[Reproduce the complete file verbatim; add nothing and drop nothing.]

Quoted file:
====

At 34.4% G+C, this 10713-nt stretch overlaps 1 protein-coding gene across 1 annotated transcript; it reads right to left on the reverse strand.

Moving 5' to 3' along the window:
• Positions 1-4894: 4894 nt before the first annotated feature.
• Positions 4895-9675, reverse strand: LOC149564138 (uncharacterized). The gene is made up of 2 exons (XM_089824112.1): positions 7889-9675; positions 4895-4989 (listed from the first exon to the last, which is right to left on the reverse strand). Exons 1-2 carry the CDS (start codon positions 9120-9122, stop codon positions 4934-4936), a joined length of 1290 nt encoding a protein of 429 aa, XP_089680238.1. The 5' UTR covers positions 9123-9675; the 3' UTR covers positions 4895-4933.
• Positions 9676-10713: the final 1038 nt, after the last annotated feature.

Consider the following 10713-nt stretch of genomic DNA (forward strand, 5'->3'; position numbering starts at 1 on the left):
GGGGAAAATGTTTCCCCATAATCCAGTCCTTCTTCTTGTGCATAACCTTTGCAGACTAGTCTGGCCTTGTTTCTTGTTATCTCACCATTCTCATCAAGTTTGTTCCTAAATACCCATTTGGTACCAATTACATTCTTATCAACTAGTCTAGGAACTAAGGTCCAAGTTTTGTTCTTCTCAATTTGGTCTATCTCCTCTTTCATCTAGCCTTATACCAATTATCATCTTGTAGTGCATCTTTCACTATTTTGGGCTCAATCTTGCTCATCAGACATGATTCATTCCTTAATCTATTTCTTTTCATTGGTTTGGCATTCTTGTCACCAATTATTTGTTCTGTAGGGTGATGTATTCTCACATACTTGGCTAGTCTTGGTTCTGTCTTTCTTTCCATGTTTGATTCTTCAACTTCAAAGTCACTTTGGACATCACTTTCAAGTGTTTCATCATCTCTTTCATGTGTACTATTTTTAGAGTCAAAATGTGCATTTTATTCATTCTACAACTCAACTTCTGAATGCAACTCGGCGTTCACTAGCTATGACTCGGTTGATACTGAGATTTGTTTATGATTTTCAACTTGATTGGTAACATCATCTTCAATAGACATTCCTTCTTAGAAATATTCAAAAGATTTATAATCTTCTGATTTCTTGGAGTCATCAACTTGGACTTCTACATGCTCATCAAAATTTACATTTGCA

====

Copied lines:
At 34.4% G+C, this 10713-nt stretch overlaps 1 protein-coding gene across 1 annotated transcript; it reads right to left on the reverse strand.

Moving 5' to 3' along the window:
• Positions 1-4894: 4894 nt before the first annotated feature.
• Positions 4895-9675, reverse strand: LOC149564138 (uncharacterized). The gene is made up of 2 exons (XM_089824112.1): positions 7889-9675; positions 4895-4989 (listed from the first exon to the last, which is right to left on the reverse strand). Exons 1-2 carry the CDS (start codon positions 9120-9122, stop codon positions 4934-4936), a joined length of 1290 nt encoding a protein of 429 aa, XP_089680238.1. The 5' UTR covers positions 9123-9675; the 3' UTR covers positions 4895-4933.
• Positions 9676-10713: the final 1038 nt, after the last annotated feature.

Consider the following 10713-nt stretch of genomic DNA (forward strand, 5'->3'; position numbering starts at 1 on the left):
GGGGAAAATGTTTCCCCATAATCCAGTCCTTCTTCTTGTGCATAACCTTTGCAGACTAGTCTGGCCTTGTTTCTTGTTATCTCACCATTCTCATCAAGTTTGTTCCTAAATACCCATTTGGTACCAATTACATTCTTATCAACTAGTCTAGGAACTAAGGTCCAAGTTTTGTTCTTCTCAATTTGGTCTATCTCCTCTTTCATCTAGCCTTATACCAATTATCATCTTGTAGTGCATCTTTCACTATTTTGGGCTCAATCTTGCTCATCAGACATGATTCATTCCTTAATCTATTTCTTTTCATTGGTTTGGCATTCTTGTCACCAATTATTTGTTCTGTAGGGTGATGTATTCTCACATACTTGGCTAGTCTTGGTTCTGTCTTTCTTTCCATGTTTGATTCTTCAACTTCAAAGTCACTTTGGACATCACTTTCAAGTGTTTCATCATCTCTTTCATGTGTACTATTTTTAGAGTCAAAATGTGCATTTTATTCATTCTACAACTCAACTTCTGAATGCAACTCGGCGTTCACTAGCTATGACTCGGTTGATACTGAGATTTGTTTATGATTTTCAACTTGATTGGTAACATCATCTTCAATAGACATTCCTTCTTAGAAATATTCAAAAGATTTATAATCTTCTGATTTCTTGGAGTCATCAACTTGGACTTCTACATGCTCATCAAAATTTACATTTGCA